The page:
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Meyerson the Magnificently Mistaken

Here’s a letter that I sent yesterday to the Washington Post:

Using a big floppy roller to paint a fine portrait creates only a mess as unintelligible as it is ugly.  And so it is with Harold Meyerson’s attempt to portray modern market-oriented economics (“Economists for an Imaginary World,” Sept. 30).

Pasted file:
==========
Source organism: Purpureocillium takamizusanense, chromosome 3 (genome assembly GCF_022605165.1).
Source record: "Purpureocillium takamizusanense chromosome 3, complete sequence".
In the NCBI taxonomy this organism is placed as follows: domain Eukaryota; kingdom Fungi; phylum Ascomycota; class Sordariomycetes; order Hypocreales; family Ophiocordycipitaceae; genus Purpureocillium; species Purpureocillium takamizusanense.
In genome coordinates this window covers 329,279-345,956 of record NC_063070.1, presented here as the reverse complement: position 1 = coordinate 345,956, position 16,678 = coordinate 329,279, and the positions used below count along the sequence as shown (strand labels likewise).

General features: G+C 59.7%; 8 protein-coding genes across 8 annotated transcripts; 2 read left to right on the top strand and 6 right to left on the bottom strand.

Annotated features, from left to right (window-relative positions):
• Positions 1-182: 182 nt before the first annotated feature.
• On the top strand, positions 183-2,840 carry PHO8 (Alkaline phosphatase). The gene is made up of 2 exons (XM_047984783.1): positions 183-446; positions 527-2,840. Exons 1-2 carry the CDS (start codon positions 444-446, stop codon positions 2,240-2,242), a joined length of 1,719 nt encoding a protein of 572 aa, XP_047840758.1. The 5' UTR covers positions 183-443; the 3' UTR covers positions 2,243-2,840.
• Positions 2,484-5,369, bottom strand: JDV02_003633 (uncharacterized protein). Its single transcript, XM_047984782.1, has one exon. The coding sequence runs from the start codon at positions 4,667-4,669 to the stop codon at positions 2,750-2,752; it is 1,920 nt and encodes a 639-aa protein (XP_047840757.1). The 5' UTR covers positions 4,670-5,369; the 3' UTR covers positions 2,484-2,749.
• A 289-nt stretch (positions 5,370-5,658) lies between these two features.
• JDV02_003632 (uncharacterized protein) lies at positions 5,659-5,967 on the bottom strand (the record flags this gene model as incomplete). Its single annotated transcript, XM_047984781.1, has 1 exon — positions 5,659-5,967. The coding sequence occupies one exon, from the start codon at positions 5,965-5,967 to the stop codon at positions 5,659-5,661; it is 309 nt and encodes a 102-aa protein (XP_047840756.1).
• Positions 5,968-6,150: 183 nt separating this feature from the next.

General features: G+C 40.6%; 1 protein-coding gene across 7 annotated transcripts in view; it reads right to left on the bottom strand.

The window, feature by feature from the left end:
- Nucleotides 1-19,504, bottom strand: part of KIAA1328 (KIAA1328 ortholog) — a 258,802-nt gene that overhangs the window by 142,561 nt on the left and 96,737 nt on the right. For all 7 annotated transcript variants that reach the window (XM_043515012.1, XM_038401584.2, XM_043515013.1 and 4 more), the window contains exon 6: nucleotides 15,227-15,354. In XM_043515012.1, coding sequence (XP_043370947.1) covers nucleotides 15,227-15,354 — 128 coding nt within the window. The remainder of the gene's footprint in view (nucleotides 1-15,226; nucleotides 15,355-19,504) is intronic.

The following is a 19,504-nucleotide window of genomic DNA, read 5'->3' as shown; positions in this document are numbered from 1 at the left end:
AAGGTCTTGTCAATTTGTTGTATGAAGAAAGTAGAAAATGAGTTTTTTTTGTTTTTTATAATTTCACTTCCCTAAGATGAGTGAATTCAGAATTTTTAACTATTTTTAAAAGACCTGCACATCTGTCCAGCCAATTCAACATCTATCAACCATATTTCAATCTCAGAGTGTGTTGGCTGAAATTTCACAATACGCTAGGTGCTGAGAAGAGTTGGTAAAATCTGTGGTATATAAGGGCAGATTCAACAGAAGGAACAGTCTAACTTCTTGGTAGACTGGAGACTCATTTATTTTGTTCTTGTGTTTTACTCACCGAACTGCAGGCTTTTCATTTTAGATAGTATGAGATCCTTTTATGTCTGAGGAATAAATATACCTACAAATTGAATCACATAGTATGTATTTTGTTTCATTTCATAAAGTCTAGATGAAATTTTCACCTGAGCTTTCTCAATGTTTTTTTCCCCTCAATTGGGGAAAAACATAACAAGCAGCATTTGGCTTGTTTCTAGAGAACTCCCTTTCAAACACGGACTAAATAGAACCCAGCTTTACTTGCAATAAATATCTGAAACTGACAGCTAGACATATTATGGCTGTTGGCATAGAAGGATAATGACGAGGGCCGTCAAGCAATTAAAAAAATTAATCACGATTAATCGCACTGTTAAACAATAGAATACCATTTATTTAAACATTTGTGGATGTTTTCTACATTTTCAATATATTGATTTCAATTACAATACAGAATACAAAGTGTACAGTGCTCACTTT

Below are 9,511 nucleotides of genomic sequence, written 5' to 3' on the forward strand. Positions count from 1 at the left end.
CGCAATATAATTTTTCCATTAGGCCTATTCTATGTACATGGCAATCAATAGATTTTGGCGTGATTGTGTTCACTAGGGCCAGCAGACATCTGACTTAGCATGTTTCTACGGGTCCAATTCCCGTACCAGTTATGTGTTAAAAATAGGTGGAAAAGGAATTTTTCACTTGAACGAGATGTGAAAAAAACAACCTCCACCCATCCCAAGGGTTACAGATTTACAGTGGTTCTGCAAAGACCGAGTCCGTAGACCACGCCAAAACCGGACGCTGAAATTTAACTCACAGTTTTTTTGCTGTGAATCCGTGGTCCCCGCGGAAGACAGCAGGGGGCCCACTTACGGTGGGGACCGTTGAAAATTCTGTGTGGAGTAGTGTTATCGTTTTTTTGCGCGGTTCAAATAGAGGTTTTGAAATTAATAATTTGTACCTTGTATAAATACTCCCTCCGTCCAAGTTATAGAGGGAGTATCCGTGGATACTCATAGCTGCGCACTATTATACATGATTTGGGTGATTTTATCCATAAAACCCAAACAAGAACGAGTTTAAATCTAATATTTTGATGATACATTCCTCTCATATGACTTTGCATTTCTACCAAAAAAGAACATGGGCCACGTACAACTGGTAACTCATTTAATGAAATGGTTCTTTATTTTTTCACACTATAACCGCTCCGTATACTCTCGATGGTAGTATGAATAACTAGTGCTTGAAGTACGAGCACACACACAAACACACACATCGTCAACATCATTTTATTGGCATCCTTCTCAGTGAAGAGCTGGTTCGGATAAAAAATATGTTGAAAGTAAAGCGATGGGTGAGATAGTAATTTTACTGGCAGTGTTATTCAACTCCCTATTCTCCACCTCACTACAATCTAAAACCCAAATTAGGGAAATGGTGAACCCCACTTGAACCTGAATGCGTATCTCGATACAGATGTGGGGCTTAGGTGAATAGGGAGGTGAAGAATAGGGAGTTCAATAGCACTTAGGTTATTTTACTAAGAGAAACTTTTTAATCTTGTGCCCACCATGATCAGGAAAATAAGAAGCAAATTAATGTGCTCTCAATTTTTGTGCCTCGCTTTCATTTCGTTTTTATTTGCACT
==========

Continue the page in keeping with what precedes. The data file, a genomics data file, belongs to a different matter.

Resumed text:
For example, Mr. Meyerson’s suggestion that free-market economics relies uniquely and especially heavily upon elegant mathematics is flat-out wrong.  Perhaps the greatest champion of the mathematical modeling of economic relationships is Paul Samuelson, who is no one’s idea of a free-marketeer.  And perhaps the greatest free-market economist of the 20th century, F.A. Hayek, not only used almost no math in his own work, but he also literally wrote a book – The Counter-Revolution of Science (1952) – to warn economists of the severe limits of mathematics as a language for learning about, and discussing, a phenomenon as complex as a modern human economy.

Donald J. Boudreaux